Firstly, let me acknowledge that most people don't give a damn whether an inspirational story they liked is actually true or mostly bullshit. Personally, I don't see anything inspirational about stories that have to lie to you to convince you that the inspirational behavior actually results in success.
In the case of "Hoosiers", we're supposed to be inspired by the example of the 1954 Milan basketball team: if you really work hard and show determination and try your best you can overcome incredible odds and win championship basketball games.
PBS ran the movie tonight, uninterrupted by commercials or facts. Now, there are one or two facts. The school upon which the story is based, Milan, actually did shock a much larger school by winning the state championship in 1954. And they did win the final game in the last few seconds.
Most of the other stuff in "Hoosiers" did not happen in real life.
Now, I guess most basketball fans don't have a problem with the strategy of getting close or ahead of your opponent and then dragging the ball for four minutes. I'm not exaggerating: in the final game, Milan was trailing Muncie at 28-26 and their star player, Bobby Plump, held the ball for four minutes before taking a shot. Coach Marvin Wood, in fact, admitted that he thought they would lose if they simply played basketball against Muncie. He didn't think they could hang on. He didn't think, in other words, that there was anything particularly inspiring going on out there on the floor.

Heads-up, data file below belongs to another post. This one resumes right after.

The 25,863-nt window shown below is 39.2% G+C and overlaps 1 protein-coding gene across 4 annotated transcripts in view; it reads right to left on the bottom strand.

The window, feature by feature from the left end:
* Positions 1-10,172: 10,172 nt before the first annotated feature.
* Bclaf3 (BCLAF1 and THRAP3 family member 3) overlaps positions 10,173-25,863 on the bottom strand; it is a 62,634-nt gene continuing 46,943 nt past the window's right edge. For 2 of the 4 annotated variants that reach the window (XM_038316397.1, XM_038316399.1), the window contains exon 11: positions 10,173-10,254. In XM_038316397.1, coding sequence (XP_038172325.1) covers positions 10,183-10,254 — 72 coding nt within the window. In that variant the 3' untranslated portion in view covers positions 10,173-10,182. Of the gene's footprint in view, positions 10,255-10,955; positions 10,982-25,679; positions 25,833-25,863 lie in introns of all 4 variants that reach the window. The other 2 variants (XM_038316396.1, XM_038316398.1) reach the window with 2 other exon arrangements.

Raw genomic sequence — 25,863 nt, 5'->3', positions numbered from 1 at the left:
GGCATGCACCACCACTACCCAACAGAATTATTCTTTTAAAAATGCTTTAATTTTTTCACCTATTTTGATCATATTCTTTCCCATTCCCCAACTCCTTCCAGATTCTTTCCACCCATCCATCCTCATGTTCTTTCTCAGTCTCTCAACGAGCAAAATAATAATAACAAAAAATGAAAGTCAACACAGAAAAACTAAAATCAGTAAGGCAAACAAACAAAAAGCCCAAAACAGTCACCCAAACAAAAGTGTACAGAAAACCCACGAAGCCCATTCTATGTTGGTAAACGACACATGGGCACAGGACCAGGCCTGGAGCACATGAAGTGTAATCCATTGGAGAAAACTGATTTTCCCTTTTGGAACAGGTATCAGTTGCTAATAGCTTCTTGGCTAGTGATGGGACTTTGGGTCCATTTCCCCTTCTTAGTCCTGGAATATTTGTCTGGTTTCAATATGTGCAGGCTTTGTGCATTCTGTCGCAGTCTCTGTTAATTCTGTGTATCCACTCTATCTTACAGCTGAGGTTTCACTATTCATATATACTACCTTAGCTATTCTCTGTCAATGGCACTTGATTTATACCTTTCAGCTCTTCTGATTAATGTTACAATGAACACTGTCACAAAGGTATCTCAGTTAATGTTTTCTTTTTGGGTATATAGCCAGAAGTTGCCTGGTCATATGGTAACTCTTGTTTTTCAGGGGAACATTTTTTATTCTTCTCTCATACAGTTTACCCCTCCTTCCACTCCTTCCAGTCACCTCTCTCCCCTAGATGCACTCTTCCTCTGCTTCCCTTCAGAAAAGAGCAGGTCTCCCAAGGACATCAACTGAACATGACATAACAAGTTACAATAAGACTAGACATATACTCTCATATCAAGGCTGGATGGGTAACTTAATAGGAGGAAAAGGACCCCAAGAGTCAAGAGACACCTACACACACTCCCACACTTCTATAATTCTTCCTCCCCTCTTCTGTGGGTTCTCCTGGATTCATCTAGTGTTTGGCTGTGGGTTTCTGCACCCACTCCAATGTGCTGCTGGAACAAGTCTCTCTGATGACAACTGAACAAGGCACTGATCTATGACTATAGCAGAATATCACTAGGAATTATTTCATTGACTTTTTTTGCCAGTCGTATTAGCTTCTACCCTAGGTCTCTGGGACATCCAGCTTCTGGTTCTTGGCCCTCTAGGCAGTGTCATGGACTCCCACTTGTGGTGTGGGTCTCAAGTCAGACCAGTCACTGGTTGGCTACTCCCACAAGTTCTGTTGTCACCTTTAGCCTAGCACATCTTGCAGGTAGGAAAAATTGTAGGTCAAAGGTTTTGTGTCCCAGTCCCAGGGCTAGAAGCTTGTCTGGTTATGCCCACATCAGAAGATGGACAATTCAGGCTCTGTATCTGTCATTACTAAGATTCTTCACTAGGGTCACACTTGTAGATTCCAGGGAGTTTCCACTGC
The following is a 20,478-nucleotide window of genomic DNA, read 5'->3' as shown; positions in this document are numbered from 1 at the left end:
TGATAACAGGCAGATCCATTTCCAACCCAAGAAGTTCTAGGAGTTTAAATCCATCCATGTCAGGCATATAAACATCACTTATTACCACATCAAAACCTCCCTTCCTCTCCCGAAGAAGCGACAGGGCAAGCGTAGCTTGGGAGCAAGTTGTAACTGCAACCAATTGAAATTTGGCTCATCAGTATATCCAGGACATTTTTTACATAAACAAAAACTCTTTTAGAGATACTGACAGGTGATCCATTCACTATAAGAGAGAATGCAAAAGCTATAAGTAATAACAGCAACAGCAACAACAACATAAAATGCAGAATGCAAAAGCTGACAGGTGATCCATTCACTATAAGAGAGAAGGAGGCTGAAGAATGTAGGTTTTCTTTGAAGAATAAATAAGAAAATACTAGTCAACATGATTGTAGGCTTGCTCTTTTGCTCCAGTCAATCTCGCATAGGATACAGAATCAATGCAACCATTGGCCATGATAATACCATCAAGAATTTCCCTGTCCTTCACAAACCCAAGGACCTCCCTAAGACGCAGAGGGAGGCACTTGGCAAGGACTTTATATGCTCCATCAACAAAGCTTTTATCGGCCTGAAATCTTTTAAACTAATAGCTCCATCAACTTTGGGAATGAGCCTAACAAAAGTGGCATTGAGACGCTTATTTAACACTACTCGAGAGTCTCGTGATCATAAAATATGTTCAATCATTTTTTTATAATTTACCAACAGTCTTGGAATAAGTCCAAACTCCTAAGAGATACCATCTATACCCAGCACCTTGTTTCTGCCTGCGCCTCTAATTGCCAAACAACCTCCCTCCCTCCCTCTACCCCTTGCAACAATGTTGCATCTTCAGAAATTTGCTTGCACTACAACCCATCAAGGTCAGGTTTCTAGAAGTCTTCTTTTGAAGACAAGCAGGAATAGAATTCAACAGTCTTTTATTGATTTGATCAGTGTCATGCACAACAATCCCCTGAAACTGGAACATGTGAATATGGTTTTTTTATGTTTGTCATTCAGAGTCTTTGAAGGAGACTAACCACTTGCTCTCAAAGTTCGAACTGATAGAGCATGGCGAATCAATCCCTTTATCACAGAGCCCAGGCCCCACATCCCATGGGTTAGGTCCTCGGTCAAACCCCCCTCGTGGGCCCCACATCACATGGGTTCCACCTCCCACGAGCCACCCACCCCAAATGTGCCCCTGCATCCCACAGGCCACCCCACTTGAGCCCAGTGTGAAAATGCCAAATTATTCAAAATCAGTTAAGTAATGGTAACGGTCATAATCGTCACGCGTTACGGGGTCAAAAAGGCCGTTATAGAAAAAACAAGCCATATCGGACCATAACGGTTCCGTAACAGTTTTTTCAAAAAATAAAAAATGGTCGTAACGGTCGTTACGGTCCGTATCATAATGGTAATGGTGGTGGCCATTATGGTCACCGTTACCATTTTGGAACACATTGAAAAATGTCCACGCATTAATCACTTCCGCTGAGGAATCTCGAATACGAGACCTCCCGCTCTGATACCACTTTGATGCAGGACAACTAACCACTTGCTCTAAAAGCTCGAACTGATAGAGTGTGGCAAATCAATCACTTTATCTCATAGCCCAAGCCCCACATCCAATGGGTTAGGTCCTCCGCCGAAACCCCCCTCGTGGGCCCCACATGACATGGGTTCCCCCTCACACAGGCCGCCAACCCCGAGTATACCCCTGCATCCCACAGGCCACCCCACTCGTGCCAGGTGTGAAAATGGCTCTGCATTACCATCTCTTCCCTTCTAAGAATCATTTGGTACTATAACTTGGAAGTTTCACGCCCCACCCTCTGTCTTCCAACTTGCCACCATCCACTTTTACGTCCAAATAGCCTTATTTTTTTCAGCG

So he had his team hang on to the ball. Just stand there, holding it. Then he had Plump take a shot... which he missed. Brilliant strategy!
So Muncie, now in possession and leading 28 to 26, did not go the chicken-shit route. They played the game like you are supposed to, like athletes with class and integrity. And they shot. And they missed.
Milan hung onto the ball again until Plump was fouled. He sank both shots to tie the game. And then, inexplicably, miraculously, Muncie gave the ball away. They ridiculously gave the ball away with two minutes left. They handed it to Milan. Milan then killed off the clock and scored and the game was over.
That's inspirational? It's exciting and dramatic, like the a baseball through the legs of the first baseman, but it wasn't the particularly brilliant play of Milan that won the game for them: they actually lost the game, in terms of strategy and play. They won it back on sheer preposterous luck, a gift from Muncie, who had the game in their hands.
The strangest thing of all, to me, is that what actually happened is a far more compelling story than the Hollywood version-- it gets a bit tiresome watching all the boring speeches and the last second come-backs. Bit what really happened had drama!